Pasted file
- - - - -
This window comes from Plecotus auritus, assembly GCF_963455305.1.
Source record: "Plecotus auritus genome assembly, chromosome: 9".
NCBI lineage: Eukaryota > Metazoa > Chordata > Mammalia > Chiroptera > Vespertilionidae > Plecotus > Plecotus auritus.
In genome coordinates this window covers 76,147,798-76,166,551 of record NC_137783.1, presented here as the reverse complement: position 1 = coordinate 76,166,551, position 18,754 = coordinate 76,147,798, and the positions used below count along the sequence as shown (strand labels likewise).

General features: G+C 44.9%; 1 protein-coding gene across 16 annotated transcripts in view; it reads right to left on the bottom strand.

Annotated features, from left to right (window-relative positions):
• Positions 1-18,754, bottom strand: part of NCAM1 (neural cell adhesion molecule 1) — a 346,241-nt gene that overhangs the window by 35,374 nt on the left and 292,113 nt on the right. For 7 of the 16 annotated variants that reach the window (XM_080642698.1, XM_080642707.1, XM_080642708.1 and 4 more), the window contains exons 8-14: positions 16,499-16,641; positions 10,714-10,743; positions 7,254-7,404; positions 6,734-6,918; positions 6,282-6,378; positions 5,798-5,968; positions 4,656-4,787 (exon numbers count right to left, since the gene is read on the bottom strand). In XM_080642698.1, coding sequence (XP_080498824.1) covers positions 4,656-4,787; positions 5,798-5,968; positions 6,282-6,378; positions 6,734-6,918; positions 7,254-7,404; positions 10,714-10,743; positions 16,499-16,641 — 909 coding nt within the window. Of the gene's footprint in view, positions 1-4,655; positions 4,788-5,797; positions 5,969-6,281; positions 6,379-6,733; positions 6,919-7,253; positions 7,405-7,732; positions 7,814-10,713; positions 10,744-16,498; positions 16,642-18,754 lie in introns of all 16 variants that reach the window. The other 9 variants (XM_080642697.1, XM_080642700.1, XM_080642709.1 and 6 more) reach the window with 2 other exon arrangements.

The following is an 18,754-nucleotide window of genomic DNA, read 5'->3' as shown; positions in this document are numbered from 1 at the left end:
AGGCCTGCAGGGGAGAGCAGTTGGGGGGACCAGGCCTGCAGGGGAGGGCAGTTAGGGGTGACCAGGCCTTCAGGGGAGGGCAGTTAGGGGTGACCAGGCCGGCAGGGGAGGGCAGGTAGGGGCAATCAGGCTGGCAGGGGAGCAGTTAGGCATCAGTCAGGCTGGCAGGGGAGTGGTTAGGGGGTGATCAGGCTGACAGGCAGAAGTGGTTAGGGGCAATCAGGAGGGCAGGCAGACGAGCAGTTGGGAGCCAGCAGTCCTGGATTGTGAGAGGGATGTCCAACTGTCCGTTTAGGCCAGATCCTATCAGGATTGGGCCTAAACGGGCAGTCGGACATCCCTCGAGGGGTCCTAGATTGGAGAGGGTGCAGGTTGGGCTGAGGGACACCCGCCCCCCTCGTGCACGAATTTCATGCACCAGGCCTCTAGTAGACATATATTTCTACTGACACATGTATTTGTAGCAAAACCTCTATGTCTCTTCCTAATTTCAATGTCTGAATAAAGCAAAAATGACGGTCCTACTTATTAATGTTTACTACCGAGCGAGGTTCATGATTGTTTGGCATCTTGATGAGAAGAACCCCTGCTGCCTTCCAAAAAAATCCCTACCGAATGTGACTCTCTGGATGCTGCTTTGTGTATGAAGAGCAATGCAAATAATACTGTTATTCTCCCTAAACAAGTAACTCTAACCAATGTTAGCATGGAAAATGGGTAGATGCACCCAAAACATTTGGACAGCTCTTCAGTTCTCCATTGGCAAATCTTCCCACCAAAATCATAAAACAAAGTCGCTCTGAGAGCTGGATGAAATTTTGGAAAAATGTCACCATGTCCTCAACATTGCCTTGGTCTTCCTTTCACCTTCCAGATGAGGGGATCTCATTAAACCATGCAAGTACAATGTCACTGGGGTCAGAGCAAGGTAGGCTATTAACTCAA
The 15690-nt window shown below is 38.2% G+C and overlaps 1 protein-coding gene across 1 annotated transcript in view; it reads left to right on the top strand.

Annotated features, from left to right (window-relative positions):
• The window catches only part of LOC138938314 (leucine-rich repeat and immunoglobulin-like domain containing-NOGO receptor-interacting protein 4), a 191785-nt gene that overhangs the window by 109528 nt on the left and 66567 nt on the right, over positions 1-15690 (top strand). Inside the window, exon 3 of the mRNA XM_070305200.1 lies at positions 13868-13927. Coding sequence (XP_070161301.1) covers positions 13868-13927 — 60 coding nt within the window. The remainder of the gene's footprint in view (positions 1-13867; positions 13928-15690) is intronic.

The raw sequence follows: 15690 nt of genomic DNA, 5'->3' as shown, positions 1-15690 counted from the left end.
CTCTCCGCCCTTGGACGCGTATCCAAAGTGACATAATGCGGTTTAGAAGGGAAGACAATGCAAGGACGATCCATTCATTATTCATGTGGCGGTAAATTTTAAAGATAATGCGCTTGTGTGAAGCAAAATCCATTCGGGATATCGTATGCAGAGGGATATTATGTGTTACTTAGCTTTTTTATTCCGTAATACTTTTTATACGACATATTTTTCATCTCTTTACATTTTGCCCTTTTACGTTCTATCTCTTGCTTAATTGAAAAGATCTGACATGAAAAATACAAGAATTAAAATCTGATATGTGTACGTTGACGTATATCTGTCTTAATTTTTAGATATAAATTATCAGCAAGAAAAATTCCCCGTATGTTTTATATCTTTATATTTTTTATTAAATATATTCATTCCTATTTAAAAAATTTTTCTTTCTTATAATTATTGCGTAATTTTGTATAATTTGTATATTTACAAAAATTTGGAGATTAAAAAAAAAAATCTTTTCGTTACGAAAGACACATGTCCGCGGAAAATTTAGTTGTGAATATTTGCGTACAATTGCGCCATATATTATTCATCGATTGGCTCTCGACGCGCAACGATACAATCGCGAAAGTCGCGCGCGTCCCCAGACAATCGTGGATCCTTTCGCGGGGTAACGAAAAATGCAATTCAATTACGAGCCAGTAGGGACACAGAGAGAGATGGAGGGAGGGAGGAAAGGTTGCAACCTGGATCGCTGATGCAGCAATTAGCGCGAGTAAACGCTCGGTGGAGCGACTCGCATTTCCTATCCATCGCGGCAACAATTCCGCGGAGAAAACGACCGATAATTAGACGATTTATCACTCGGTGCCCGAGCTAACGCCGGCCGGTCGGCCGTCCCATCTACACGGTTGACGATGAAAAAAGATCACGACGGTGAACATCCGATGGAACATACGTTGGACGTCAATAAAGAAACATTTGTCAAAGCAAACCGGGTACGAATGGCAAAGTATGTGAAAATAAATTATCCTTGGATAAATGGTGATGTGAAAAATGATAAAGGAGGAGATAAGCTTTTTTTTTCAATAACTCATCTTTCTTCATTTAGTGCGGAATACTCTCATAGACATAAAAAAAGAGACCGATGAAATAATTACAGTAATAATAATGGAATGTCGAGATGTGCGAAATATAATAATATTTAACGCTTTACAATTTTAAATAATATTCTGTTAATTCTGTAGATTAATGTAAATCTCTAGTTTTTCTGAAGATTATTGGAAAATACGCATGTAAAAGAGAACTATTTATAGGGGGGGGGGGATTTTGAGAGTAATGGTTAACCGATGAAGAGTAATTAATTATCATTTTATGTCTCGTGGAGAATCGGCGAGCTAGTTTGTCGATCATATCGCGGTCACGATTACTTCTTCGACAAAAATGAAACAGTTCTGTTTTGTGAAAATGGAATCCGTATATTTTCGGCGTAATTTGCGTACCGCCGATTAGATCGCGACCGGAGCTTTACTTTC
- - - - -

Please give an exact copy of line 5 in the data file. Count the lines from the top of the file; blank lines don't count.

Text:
General features: G+C 44.9%; 1 protein-coding gene across 16 annotated transcripts in view; it reads right to left on the bottom strand.